The LDAP server used for Labnet authentication is autonomous from Memorial's authoritative LDAP server so that temporary accounts can be created for visitors or special teaching sessions. To administer special Labnet accounts, there is a webtool specifically designed to allow modification and creation of Labnet accounts. For individuals with an entry in Memorial's authoritative LDAP server, the account can be flagged as 'linked' and the ldapsync daemon will keep specified attributes of the authoritative LDAP server synced with the Labnet LDAP server. In this way, our user community can avail of a campus wide single sign on for accessing a wider range of computing resources. Our master Labnet LDAP server is replicated on several additional servers for redundancy using the syncrepl protocol.

The user community is divided into two groups, one group that uses Labnet client computers for their primary computing platform and the other group that uses their own personal computers and laptops as their primary computing platform but wish to avail of the data storage and printing resources of Labnet. For Microsoft Windows users that have non Labnet computers, there is a special VB script called 'Nomad' that can be downloaded to provide automatic connection of the user's home directory share and Labnet remote printing services. The following screen shot shows what this application looks like:

Faculty and staff members use this feature to automatically backup research data from their personal computers. Additional programs can be downloaded by Labnet users to perform automatic desktop backups or desktop to Labnet synchronization so that changes made to either directory hierarchy are reflected in the other. These packages are DeltaCopy and Unison File Synchronizer respectively and they will work in Linux, MacOs and Microsoft Windows environments.

Users who log into a Labnet client are presented with a home directory as their primary data storage area. For Microsoft users, this means that they would see familiar Microsoft folders such as My Documents on their H: drive. Linux users would see the same directory, but would tend to use different folders specific to Linux. Users who login from their own personal computers (from Linux, Microsoft or Mac) would be presented with the same home directory, but as a network share mapped as a drive/directory of their choosing. In either case, security of our user data is provided by our redundant LDAP servers that authenticate users by using the LDAP bind command either on a SHA-1 hash for Linux users or by using a MD4 hash through samba for Microsoft users.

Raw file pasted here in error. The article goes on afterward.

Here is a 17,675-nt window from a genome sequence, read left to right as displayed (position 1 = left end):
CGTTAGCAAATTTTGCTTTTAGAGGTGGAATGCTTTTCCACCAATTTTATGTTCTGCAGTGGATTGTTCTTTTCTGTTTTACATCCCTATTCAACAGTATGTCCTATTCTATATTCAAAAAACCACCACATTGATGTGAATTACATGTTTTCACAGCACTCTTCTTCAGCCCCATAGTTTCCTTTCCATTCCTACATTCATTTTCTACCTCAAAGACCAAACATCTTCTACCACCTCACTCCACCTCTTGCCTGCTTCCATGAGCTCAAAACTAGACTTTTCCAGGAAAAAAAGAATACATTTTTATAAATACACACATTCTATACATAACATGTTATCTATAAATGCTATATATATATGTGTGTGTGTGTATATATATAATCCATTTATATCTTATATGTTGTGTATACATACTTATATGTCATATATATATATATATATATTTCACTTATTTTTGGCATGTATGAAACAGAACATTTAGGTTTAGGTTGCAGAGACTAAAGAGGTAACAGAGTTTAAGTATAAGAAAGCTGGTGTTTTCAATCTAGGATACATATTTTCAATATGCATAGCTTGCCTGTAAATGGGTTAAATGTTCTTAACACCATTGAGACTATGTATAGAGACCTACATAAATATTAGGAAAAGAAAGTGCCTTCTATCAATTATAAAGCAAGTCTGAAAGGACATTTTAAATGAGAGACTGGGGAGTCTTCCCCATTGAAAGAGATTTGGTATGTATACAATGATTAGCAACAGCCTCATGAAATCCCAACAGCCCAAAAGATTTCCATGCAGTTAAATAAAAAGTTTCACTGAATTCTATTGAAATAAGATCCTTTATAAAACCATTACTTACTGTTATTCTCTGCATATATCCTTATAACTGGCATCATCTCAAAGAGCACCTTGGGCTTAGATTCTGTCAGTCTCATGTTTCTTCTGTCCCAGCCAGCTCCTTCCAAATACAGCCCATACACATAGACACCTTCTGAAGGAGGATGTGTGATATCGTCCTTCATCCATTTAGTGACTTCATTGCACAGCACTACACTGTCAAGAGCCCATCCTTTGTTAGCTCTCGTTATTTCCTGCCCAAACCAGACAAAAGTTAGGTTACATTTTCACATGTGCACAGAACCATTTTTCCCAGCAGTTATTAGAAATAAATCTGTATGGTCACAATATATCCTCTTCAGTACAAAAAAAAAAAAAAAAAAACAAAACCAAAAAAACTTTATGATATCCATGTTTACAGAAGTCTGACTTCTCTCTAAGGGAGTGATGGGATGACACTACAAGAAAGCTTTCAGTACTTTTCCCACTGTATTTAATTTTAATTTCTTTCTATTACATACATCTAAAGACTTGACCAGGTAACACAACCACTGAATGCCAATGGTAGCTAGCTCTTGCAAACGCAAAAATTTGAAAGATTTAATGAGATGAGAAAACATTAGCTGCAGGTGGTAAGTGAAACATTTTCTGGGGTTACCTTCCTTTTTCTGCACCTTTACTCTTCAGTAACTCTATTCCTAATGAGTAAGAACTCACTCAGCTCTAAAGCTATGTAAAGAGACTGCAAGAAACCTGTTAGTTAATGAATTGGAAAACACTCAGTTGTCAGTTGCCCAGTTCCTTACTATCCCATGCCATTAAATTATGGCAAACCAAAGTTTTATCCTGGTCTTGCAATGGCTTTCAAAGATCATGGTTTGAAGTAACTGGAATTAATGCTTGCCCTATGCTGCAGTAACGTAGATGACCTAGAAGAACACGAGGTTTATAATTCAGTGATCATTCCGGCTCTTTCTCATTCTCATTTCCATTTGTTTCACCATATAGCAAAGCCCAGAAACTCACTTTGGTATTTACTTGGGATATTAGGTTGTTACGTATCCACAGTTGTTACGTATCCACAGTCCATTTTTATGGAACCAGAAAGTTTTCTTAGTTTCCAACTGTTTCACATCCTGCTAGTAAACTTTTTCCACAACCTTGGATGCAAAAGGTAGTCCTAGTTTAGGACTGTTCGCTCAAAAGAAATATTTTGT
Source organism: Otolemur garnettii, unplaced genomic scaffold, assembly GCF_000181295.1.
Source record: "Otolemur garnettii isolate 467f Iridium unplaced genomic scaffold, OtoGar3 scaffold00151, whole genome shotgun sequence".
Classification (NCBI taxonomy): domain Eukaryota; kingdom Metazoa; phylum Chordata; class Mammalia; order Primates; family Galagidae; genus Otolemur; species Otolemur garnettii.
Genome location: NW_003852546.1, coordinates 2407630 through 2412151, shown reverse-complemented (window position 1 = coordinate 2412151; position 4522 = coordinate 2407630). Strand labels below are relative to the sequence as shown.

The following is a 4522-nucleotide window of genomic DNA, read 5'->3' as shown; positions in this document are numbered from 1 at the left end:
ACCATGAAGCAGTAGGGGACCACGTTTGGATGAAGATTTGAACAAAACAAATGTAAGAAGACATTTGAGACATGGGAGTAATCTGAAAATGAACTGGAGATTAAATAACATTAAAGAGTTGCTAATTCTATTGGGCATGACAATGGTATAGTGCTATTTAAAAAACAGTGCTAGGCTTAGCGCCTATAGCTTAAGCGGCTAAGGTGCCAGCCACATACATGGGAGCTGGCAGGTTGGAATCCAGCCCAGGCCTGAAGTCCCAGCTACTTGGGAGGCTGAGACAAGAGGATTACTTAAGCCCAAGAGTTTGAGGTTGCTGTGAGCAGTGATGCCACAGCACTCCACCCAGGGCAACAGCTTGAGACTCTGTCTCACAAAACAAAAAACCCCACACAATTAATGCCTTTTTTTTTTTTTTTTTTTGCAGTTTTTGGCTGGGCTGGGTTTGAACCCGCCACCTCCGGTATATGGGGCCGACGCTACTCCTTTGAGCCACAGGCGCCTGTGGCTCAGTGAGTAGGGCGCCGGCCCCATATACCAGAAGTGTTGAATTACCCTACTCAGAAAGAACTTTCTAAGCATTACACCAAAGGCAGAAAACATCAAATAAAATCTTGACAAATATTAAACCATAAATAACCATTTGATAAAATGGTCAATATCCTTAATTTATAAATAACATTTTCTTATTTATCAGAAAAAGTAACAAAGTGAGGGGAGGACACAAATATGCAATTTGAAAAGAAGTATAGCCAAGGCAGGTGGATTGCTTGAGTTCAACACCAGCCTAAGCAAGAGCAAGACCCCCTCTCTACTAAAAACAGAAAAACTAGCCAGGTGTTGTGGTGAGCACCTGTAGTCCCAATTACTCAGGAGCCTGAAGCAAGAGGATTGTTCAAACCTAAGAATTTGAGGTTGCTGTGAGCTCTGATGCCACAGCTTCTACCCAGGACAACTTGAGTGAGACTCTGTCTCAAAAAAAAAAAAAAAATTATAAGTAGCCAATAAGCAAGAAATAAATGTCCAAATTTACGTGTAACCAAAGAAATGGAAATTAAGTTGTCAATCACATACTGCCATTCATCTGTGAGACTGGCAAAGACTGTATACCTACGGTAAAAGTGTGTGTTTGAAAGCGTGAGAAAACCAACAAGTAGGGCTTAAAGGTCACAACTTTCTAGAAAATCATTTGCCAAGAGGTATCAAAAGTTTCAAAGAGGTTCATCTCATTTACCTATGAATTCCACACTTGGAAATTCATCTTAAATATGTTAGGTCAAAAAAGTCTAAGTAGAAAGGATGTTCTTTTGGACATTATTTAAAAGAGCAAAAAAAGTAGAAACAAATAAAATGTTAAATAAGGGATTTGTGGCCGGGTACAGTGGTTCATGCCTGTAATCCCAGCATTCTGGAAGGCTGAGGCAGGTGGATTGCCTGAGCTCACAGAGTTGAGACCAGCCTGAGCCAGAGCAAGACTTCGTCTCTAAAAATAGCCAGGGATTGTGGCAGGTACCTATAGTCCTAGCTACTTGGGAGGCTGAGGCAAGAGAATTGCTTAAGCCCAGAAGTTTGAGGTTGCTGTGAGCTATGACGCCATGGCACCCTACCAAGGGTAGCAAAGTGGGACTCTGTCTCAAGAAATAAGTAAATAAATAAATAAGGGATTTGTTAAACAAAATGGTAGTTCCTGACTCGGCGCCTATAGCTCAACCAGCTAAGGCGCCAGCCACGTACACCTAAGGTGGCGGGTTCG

4.3 Ldap Webtools

4.4 User Backups

Every evening, backupsync is launched on all our backup servers and, under the guidance from information contained within our configuration database, it performs incremental backups to local disks using rsync's --link-dest option. This results in files that have not been changed to be hard linked to the previous backup copy. Only changed files are copied to disk. Thus, unless the directories have been rearranged, each daily backup appears as a complete directory tree identical to the original directory tree as it was on the day of creation. The following diagram illustrates this process:

A webtool exists that allows users to extract their files from this backup tree. The feature can be accessed from the webtools application 'Retrieve Backup Files' and displays the following top level page that allows the user to select the desired backup date:

After selecting the date, the following page shows how the user can download a file from their backup:

By clicking on directory names, the user can drill down through the directory structure to the location of the desired file. By clicking on the file name, the following screen shot illustrates the dialog box that is presented to the user for choosing how to handle the backup file:

Since the selected file has been identified as an OpenOffice file, the user is offered the choice to simply load the file into the OpenOffice application directly or to save the file to disk in the user's home directory. If the user selects the latter option, the following dialog box is presented to allow the user to specify the directory and name in which to save the retrieved backup file:

4.5 The Backup Utility